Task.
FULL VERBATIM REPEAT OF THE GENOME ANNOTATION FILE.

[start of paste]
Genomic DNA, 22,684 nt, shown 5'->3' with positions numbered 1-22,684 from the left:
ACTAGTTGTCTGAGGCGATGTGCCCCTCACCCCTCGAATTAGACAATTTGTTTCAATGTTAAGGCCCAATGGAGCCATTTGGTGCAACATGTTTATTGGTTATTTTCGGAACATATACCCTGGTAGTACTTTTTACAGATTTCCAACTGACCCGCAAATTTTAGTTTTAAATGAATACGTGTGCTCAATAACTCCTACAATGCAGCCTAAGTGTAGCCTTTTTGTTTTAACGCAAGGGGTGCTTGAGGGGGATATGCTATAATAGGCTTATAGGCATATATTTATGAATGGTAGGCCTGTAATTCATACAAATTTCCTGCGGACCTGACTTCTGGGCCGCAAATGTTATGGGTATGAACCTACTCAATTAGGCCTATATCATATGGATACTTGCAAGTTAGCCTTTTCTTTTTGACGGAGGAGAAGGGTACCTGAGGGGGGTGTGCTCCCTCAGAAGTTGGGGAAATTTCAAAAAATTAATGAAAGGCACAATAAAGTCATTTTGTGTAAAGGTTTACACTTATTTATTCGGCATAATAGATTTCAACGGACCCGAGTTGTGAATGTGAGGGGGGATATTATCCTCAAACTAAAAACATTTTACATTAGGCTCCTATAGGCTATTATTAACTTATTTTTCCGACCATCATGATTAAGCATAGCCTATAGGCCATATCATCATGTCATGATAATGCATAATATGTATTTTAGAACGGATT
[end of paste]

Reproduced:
Genomic DNA, 22,684 nt, shown 5'->3' with positions numbered 1-22,684 from the left:
ACTAGTTGTCTGAGGCGATGTGCCCCTCACCCCTCGAATTAGACAATTTGTTTCAATGTTAAGGCCCAATGGAGCCATTTGGTGCAACATGTTTATTGGTTATTTTCGGAACATATACCCTGGTAGTACTTTTTACAGATTTCCAACTGACCCGCAAATTTTAGTTTTAAATGAATACGTGTGCTCAATAACTCCTACAATGCAGCCTAAGTGTAGCCTTTTTGTTTTAACGCAAGGGGTGCTTGAGGGGGATATGCTATAATAGGCTTATAGGCATATATTTATGAATGGTAGGCCTGTAATTCATACAAATTTCCTGCGGACCTGACTTCTGGGCCGCAAATGTTATGGGTATGAACCTACTCAATTAGGCCTATATCATATGGATACTTGCAAGTTAGCCTTTTCTTTTTGACGGAGGAGAAGGGTACCTGAGGGGGGTGTGCTCCCTCAGAAGTTGGGGAAATTTCAAAAAATTAATGAAAGGCACAATAAAGTCATTTTGTGTAAAGGTTTACACTTATTTATTCGGCATAATAGATTTCAACGGACCCGAGTTGTGAATGTGAGGGGGGATATTATCCTCAAACTAAAAACATTTTACATTAGGCTCCTATAGGCTATTATTAACTTATTTTTCCGACCATCATGATTAAGCATAGCCTATAGGCCATATCATCATGTCATGATAATGCATAATATGTATTTTAGAACGGATT